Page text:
FIG. 5 is a graph of a step response measured in Example 1;

FIG. 6 is a graph showing the relation between concentration of glucose and an absorbance measured in Example 2.

DETAILED DESCRIPTION OF THE INVENTION

The method of the present invention is not based on directly measuring the concentration of the saccharides having a low molecular weight, which itself is difficult to be detected with a long-term stability. The method of the present invention comprises utilizing a ligand having an affinity for both the polysaccharides of a high molecular weight and the saccharides having a low molecular weight to be measured with the affinity for the saccharides to be measured being higher than the affinity for the polysaccharides, measuring the concentration of the polysaccharides which changes due to the adsorption-desorption activity of the ligand, and calculating the concentration of the saccharides having a low molecular weight from the measured concentration of the polysaccharides.

The method of the present invention is based on the following principles, i.e., the detecting liqiud containing a prescribed amount of the polysaccharides is enveloped with the membrane which alows the saccharides having a low molecular weight to pass through, but not the polysaccharides of a high molecular weight. First the ligand is contacted with the detecting liqiud so that the polysaccharides are absorbed to the ligand. Then the detecting liquid and the liquid to be measured containing the saccharides to be measured are arranged respectively on each side of the membrane and the saccharides having a low molecular weight to be measured is transferred into the detecting liquid through the membrane. The detecting liquid containing the transferred saccharides having a low molecular weight to be measured is contacted with the ligand so that the polysaccharides are desorbed and the saccharides to be measured are adsorbed due to the action of the ligand which has a higher affinity for the saccharides to be measured than for the polysaccharides which results in an increase in concentration of free polysaccharide in the detecting liquid. Consequently, by detecting the increase in concentration of the free poly-saccharides, the amount of the saccharides to be measured which are adsorbed to the ligand in place of the polysaccharides, or the concentration of the saccharides to be measured in the liquid to be measured, can be measured.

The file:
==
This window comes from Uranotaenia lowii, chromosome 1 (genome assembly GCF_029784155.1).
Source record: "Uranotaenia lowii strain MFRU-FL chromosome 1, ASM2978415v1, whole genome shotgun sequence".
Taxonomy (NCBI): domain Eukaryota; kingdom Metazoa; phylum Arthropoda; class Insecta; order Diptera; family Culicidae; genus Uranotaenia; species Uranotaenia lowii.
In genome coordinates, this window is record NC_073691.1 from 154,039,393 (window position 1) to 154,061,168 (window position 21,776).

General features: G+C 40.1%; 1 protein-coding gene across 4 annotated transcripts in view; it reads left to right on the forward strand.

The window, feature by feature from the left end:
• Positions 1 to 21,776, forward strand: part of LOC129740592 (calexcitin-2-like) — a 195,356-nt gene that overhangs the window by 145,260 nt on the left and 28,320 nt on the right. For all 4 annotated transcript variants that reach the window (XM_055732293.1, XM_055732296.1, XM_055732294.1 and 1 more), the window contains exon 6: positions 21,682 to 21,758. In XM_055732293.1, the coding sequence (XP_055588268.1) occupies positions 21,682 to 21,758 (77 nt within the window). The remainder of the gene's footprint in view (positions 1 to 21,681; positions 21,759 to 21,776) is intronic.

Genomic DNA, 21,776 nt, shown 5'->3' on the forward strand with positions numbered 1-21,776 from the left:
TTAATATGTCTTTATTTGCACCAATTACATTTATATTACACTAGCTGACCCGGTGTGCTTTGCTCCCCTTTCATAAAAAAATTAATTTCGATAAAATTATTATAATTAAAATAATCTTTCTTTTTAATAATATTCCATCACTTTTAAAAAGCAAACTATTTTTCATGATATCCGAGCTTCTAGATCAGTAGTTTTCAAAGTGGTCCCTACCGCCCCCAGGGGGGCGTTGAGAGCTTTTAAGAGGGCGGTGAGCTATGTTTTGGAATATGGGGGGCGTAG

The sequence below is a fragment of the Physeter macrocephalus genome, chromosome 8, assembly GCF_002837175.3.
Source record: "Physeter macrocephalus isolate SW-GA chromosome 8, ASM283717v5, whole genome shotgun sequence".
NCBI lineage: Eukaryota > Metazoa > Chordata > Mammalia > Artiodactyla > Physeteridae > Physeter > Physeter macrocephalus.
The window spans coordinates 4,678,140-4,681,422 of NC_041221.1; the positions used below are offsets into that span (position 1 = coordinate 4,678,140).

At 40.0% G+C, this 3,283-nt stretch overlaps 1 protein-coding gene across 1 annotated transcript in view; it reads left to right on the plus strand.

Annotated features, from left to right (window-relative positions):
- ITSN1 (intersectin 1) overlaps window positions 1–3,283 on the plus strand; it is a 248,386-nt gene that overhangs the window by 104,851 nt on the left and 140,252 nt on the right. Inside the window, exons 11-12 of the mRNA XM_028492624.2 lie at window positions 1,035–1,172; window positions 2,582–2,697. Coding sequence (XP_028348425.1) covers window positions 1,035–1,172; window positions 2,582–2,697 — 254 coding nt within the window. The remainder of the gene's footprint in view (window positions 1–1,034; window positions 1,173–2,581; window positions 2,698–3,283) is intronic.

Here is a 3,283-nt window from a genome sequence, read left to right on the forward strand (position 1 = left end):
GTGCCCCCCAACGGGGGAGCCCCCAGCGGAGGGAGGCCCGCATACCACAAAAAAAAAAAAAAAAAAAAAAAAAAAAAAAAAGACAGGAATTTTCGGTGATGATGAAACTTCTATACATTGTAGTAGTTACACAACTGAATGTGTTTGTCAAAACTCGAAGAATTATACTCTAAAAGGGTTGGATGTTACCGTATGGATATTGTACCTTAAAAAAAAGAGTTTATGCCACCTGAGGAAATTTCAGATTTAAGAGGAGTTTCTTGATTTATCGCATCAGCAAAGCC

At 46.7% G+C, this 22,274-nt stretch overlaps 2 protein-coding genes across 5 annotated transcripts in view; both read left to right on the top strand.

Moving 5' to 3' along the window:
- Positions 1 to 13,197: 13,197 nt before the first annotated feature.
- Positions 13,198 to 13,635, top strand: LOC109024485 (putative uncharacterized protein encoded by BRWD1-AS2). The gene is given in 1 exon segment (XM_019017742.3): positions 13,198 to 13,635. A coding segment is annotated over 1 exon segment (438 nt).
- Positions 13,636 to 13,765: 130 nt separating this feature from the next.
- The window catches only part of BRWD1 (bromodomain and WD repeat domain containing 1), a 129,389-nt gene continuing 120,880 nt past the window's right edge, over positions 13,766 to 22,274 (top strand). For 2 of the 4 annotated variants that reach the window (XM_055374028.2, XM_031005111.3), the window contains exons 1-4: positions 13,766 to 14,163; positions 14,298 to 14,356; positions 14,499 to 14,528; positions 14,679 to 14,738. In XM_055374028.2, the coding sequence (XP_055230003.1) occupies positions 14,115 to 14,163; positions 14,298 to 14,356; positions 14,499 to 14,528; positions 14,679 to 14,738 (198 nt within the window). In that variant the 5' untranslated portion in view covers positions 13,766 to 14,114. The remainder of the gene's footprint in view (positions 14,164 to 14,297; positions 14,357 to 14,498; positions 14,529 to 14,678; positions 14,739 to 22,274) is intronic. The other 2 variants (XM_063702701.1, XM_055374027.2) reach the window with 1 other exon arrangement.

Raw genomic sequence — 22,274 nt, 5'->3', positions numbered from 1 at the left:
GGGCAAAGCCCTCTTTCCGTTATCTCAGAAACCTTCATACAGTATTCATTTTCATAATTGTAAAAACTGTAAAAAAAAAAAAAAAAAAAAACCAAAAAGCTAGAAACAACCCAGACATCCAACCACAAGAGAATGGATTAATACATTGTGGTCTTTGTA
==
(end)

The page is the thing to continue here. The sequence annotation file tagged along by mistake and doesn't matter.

The term "free polysaccharides" in the present specification means the polysaccharides which are not adsorbed to or desorbed from the ligand.

The method of the present invention based on the above principle enables not only an individual measurement but also a continuous measurement or intermittent one since the polysaccharides are reversibly and rapidly adsorbed or desorbed depending on the concentration of the saccharides having a low molecular weight.

The free polysaccharides in the present invention can be detected, for instance, by measuring the absorption by means of an optical means for the free polysaccharides which can absorb or scatter, by measuring the conductivity for the free polysaccharides to which ion-releasing groups are incorporated, by measuring the capacitance due to a concentration change by measuring the viscosity change, or by mesuring the oxidation-reduction potential.